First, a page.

Targeting voter fraud - why are so many states against this?

The response by election officials to the recent request for election data from the Presidential Advisory Commission on Election Integrity reminds me of Shakespeare’s Macbeth, who famously declared, “It is a tale told by an idiot, full of sound and fury, signifying nothing.”

The idiot in Shakespeare’s play is life. The fool in the modern-day equivalent is anyone who thinks politicians don’t already have access to the data requested, and much more. I know: We make the collection of election data our business. And what we legally collect on voters – a data set as large as any electoral data volume in the country – far surpasses the commission’s simple request.

Secretaries of State among the many states began publicly objecting to the commission’s request last week. The purveyors of outrage smelled a conspiracy. The Trump administration must have been hatching a sinister plot. Why would they want massive amounts of voter data, if not to manipulate it for political purposes? 

But let’s be clear about what they are requesting: data that is widely public in the fifty states, accessed by GOP and Democrat political consultants every day, even those that work for secretaries of state (at least in states where they run for office). 

That data – party registration or primary voting history, general election history, home addresses, and dates of birth – is not exactly a state secret. A simple public information request will yield this information and more in most jurisdictions. Thousands of candidates get this information. As do journalists.

A study of the 2008 election by Just Facts estimates there were 5.7 million illegal votes cast. It is just common sense that a commission that aggregates state–level data in one central database will finally uncover how much voter fraud is taking place in America.

Ever wonder why you get more political mail the more you vote in elections? Because candidates and campaigns have access to your voter history. How do they know where to find you? They have purchased your address. 

Why did you get an absentee ballot request if you are 65 or older? Because they have your date of birth. Any political mail consultant worth his or her salt has accessed this information for decades.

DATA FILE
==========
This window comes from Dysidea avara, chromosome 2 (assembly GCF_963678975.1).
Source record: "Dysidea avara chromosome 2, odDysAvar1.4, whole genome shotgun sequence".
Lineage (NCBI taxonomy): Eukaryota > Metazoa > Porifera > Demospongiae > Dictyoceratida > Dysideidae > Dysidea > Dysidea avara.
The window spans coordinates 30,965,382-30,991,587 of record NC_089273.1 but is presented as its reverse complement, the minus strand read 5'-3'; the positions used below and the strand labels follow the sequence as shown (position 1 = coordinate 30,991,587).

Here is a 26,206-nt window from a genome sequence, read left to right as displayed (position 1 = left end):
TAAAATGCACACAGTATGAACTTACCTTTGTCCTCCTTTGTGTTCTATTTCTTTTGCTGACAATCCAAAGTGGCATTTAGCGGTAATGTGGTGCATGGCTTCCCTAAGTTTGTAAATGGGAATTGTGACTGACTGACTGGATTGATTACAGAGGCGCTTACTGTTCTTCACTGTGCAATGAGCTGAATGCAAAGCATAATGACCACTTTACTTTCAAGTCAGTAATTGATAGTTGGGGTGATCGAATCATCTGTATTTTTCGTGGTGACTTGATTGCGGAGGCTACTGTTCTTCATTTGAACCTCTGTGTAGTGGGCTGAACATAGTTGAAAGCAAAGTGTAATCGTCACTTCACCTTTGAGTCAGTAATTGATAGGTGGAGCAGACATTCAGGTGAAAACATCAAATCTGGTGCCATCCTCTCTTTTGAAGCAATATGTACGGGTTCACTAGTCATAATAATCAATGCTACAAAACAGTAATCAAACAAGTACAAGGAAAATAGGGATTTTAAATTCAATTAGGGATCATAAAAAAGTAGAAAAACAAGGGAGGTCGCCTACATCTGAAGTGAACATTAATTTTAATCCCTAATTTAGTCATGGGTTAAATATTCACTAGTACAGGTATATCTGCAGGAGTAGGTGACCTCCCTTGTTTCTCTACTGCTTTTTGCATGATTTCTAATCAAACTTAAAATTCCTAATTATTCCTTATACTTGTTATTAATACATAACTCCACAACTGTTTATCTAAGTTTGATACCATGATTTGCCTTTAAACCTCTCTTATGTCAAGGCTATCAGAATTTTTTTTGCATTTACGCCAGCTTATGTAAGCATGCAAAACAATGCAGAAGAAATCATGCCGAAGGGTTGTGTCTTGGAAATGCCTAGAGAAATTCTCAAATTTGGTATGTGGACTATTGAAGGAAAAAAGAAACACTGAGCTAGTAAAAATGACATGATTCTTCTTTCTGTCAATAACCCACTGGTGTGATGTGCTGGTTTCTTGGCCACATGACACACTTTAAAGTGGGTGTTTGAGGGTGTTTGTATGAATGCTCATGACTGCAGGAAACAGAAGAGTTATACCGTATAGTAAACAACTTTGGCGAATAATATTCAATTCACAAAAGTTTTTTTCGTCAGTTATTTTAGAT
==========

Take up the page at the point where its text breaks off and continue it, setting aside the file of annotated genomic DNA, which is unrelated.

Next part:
But modern political data mining is so much more extensive today. We know what magazines you subscribe to, and what it says about your political leanings. 

We know if you regularly purchase arugula you are more likely to support ObamaCare than if you stick to iceberg lettuce.  

We collect thousands of data points, all for the intent of creating voter models that predict voter behavior. 

We do this to determine the best targets for a candidate’s message. It often saves them time and resources when they know the precise targets for their electoral pitch.

Those who object to the commission’s request on the grounds of privacy are engaged in a cunning canard and hoisting their own petard. None of the information requested is private. 

I think the real reason for many of the objections is, as Vice-Chair Kris Kobach has stated, “the Commission will be unable to effectively measure the extent of voter fraud in America” if the states refuse to make the information available. For those who harvest fraudulent votes, officials having that information at hand to measure the extent of voter fraud is of concern to them. It should be.

The Obama Administration refused to aggregate state-by-state data at the federal level, making it harder to determine the number of deceased individuals registered to vote, as well those who should not be voting for other reasons, such as felons or aliens.

A study of the 2008 election by Just Facts estimates there were 5.7 million illegal votes cast. Whether you agree with that study or not, it is just common sense that a commission that aggregates state–level data in one central database will finally uncover how much voter fraud is taking place in America. 

As Kobach proclaimed, “maintaining the integrity of American elections is essential to the health of our republic. It’s also crucial to giving voters confidence that elections will not be stolen.”

Voters should not be asking whether their public data will be manipulated by a presidential commission – to the extent they are concerned about this, that data is used every day already by candidates and consultants – but why officials do not want to cooperate in cracking down on voter fraud. 

Every fraudulent vote cancels out a legal vote of an American citizen. Why wouldn’t we stop this if we could?

The fomenters of outrage are trying to play us for the idiot, directing their sound and fury at the wrong target, for perverse purposes: they do not want to cooperate in rooting out voter fraud all across America. 

That’s the purpose of the commission. It’s a worthy one. And we should be asking critics just what they have against targeting voter fraud.

Chris Wilson is a Republican pollster and data analyst who worked for the Ted Cruz presidential campaign, and represents Republican clients in more than 44 states.